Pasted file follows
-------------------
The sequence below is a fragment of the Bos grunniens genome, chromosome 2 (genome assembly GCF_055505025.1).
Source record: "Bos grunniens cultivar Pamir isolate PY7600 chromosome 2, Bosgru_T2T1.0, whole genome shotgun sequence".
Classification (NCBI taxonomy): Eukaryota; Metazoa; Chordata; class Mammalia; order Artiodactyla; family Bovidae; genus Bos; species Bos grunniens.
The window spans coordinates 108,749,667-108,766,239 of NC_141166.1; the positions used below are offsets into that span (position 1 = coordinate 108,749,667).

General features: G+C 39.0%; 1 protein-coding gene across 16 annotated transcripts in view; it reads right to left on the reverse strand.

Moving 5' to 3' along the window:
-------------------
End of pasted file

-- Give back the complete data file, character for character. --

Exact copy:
The sequence below is a fragment of the Bos grunniens genome, chromosome 2 (genome assembly GCF_055505025.1).
Source record: "Bos grunniens cultivar Pamir isolate PY7600 chromosome 2, Bosgru_T2T1.0, whole genome shotgun sequence".
Classification (NCBI taxonomy): Eukaryota; Metazoa; Chordata; class Mammalia; order Artiodactyla; family Bovidae; genus Bos; species Bos grunniens.
The window spans coordinates 108,749,667-108,766,239 of NC_141166.1; the positions used below are offsets into that span (position 1 = coordinate 108,749,667).

General features: G+C 39.0%; 1 protein-coding gene across 16 annotated transcripts in view; it reads right to left on the reverse strand.

Moving 5' to 3' along the window: